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Author Topic: Re: UCLA Waitlist - AA Debate  (Read 19831 times)

MHLM

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Re: Re: UCLA Waitlist - AA Debate
« Reply #140 on: January 19, 2008, 05:13:21 PM »
I choose not to identify with society's common gender distinctions.

Hey, this probably qualifies you as a URM...perhaps you could use it to get a boost in admissions.

Except tfm has clearly expressed that he/she disagrees with a policy of letting one's URM status give one a boost in admissions.

Yes, but I got the sense that tfm (will not use "s/he" as a pronoun per the subject's request) was the type who didn't like AA only because tfm is not a beneficiary of the policy. Maybe a boost for tfm would change tfm's view...?

From where did you get this feeling?

No quote for that one...just a feeling I got from the original post. I think many--if not the majority--of those who rail against AA are those that do not benefit from it. Am I wrong on this?

t L

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Re: Re: UCLA Waitlist - AA Debate
« Reply #141 on: January 19, 2008, 05:14:09 PM »
See my post just above yours.  I would like to succeed on merit, not pity, which it seems to me is the essence of AA.

urMom has a 3.5 from Princeton with a LSAT score in the 95%.  I'm sure she was chosen on merit and not pity.
Michigan 2L

tkm.

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Re: UCLA Waitlist - AA Debate
« Reply #142 on: January 19, 2008, 05:14:54 PM »
don't bother tL...lost cause

.......2

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Re: Re: UCLA Waitlist - AA Debate
« Reply #143 on: January 19, 2008, 05:15:24 PM »
See my post just above yours.  I would like to succeed on merit, not pity, which it seems to me is the essence of AA.

urMom has a 3.5 from Princeton with a LSAT score in the 95%.  I'm sure she was chosen on merit and not pity.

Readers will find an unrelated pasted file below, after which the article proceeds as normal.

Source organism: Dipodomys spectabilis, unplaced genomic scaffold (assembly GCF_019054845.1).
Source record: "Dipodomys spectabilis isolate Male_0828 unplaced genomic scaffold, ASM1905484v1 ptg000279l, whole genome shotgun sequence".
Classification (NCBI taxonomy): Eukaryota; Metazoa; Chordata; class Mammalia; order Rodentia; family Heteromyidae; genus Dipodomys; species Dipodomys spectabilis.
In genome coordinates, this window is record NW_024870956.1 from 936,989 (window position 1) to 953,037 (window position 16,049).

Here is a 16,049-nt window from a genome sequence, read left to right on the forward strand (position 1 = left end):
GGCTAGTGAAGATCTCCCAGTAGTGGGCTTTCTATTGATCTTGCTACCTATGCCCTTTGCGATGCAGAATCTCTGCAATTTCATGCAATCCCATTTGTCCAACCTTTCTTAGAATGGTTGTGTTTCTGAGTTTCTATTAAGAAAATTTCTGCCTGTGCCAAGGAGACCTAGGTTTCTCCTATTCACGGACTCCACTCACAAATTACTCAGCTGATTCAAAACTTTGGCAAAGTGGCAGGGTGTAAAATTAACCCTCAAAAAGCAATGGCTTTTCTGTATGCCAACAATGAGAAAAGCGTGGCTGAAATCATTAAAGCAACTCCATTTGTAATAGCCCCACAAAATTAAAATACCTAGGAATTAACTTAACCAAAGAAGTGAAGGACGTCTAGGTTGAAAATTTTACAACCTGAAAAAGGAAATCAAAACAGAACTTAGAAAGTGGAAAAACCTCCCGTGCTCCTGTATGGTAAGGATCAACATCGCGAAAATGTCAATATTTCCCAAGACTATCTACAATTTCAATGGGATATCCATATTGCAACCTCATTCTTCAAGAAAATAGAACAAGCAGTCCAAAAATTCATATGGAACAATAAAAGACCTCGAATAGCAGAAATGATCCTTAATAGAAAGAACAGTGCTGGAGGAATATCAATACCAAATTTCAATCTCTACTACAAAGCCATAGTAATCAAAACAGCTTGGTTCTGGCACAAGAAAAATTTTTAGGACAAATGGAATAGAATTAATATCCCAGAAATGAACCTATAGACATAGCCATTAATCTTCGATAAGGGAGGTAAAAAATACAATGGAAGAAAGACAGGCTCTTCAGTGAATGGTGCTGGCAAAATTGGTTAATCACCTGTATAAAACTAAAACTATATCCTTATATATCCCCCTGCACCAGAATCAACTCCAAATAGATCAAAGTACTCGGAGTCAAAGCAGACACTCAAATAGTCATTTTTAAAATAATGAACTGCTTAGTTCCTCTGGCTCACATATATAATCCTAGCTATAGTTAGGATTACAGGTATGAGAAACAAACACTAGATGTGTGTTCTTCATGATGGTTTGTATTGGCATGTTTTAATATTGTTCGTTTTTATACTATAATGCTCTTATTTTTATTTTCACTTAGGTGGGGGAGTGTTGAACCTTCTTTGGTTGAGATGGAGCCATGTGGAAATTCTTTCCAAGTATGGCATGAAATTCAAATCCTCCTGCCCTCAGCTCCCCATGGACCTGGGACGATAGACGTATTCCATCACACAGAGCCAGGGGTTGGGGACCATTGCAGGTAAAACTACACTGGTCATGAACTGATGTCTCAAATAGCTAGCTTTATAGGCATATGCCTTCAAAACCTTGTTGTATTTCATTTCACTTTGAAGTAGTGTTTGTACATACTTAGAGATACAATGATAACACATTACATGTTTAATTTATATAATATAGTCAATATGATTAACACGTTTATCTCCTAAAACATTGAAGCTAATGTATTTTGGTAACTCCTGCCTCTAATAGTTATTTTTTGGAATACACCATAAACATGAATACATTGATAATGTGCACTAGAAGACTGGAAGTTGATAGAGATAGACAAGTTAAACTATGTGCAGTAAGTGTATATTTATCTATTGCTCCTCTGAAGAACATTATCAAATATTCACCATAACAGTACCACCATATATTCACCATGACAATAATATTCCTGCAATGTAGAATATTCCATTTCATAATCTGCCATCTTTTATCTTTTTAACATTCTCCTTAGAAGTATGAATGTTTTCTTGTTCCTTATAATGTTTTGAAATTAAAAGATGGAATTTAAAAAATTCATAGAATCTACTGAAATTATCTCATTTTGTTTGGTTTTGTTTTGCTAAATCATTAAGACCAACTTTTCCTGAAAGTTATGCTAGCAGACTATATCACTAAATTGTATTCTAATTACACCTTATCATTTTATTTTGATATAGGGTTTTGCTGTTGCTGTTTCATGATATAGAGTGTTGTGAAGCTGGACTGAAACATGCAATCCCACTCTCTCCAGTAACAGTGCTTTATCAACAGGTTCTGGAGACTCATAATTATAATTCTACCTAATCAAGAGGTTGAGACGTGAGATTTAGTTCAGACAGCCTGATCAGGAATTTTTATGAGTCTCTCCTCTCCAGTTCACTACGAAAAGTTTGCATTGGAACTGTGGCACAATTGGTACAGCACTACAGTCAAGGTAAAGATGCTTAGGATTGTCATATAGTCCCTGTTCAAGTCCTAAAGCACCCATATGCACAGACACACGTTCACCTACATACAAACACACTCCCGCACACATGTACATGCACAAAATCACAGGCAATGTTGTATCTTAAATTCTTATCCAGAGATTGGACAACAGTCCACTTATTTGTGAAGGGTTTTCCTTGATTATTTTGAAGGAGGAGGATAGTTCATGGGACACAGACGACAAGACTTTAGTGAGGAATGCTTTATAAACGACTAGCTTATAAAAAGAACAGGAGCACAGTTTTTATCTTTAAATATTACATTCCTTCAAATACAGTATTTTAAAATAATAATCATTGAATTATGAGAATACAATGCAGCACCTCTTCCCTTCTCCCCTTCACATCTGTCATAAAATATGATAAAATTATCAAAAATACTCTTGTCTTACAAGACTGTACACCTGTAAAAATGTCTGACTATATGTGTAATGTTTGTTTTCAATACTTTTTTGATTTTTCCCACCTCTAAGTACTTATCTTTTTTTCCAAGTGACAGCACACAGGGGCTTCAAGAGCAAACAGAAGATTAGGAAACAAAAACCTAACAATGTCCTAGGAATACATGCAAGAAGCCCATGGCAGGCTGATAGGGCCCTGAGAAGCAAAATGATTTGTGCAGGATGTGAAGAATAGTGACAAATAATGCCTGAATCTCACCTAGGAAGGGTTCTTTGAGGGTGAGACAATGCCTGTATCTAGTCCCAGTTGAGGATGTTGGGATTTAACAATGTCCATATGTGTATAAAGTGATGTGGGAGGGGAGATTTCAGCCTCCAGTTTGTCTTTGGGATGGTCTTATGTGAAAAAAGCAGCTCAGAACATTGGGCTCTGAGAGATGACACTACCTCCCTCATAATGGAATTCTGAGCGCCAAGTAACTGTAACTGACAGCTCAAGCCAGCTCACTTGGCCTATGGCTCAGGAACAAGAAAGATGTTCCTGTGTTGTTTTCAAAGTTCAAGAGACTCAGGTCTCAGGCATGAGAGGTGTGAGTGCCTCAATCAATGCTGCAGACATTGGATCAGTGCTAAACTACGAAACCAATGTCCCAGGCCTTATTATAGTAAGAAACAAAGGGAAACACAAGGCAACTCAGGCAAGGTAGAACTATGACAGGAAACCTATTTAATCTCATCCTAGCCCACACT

90th percentile actually. Good enough for me.

t...

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Re: Re: UCLA Waitlist - AA Debate
« Reply #144 on: January 19, 2008, 05:16:14 PM »
Although I'm already convinced your definition is quite different from that of the admissions offices of most law schools. Which has been stated previously in that earlier post you so obviously chose not to respond to.

actually, she already acknowledged that it essentially boiled down to her definition of merit differing from the definition used by the nyu adcomms.  so she did respond to a similar thing.

Then why continue the discussion?

And besides, I'm really only interested in flaming here, so...
Quote
Cady on October 16, 2007, 10:41:52 PM

i rhink tyi'm inejying my fudgcicle too much

Quote
Huey on February 07, 2007, 11:15:32 PM

I went to a party in an apartment in a silo once.

theflyingmachine

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Re: Re: UCLA Waitlist - AA Debate
« Reply #145 on: January 19, 2008, 05:17:25 PM »
See my post just above yours.  I would like to succeed on merit, not pity, which it seems to me is the essence of AA.

urMom has a 3.5 from Princeton with a LSAT score in the 95%.  I'm sure she was chosen on merit and not pity.

Exactly. She has a 3.5 from a grade-inflating Ivy.  Her LSAT score is positively mediocre by NYU's standards.

I will not even get into the role her URM status likely played in her admission to Princeton.

theflyingmachine

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Re: Re: UCLA Waitlist - AA Debate
« Reply #146 on: January 19, 2008, 05:18:36 PM »